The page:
Rukhmabai Raut, one of the first practising female doctors in colonial India

Rukhmabai Raut one of the first practising female doctors in colonial India

Google India on Wednesday paid honor to Dr. Rukhmabai Raut, also known as Dr. Rukhmabai Raut, who became one of the first practicing female doctors in colonial India, with a doodle. To honor Dr. Rakhmabai Raut on her 153rd birthday, 22 November 2017, the internet search giant has devoted its doodle interpret a lady with a stethoscope around her neck, enclosed by women patients and nurses in a hospital.

Today’s Doodle by illustrator Shreya Gupta shows the fearless doctor among her patients, doing the devoted work of a skilled physician,” said Google’s blog post on its doodles.

But Dr. Rukhmabai Raut has another feather in her cap. If women in modern India can defend their rights of consent, it is due to Dr. Rukhmabai Raut ignore to observe her marriage and the case filed by her husband thereafter.

Born on this day in 1864 in Bombay, Dr. Rukhmabai Raut was the only daughter of Janardhan Pandurang and Jayantibai. She lost her father when she was eight years old and was married off at the age of 11 to Dadaji Bhikaji. Her mother later married Sakharam Arjun, an eminent physician and the founding member of Bombay Natural History Society.

Dr. Rukhmabai Raut maintain to stay with her mother and step-father even after marriage. Seven years later, Dadaji moved court seeking it to order his wife to live with him. Rukhmabai Raut refused to move in with her husband stating that a woman cannot be compelled to stay in a wedlock when she is not interested. Her decision was supported by her step-father who helped her fight the case in court. The Dadaji vs. Rukhmabai case that went on for three years generate a debate in both England and India. The verdict went in favour of Dadaji. The court ordered Dr. Rukhmabai Raut to live with her husband or face six months imprisonment. A brave Dr. Rukhmabai Raut said she was willing to opt the latter.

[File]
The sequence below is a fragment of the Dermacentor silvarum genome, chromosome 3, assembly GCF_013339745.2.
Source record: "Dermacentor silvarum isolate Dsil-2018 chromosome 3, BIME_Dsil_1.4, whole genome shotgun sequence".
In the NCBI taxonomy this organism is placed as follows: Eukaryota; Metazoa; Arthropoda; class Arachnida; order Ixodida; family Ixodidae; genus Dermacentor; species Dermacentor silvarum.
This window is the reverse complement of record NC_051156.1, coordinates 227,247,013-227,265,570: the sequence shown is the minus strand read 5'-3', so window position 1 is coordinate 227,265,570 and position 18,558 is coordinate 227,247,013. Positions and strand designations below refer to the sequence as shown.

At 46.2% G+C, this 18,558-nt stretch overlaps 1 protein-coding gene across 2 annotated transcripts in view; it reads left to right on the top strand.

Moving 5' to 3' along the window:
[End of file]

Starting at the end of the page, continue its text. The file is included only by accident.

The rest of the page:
She different from her husband in 1888 and went to England to study medicine. Apart from practicing medicine, she continued to work for social causes and was a founding member of Bombay Natural History Society, a 133-year-old pan-India wildlife research organization.

The verdict was finally overruled by Queen Victoria. This prompted the government to bring the Age of Consent Act, 1891, despite opposition from conservative Indians.

Dr. Rukhmabai Raut legally different from her husband in 1888 and moved to England to study medicine. She got support from Dr. Edith Pechey of Bombay’s Cama Hospital, activists, and fellow Indians in England to complete her course in the London School of Medicine for Women. She returned to India in 1894 and practised in Surat, Rajkot, and Bombay for the next 35 years. She passed away on September 25, 1955.

Incidentally, Google has build two more doodles today. Users in Russia will be seeing a slideshow depicting the life and times of writer Vladimir Dal, who compiled the informative Dictionary of the Living Great Russian Language.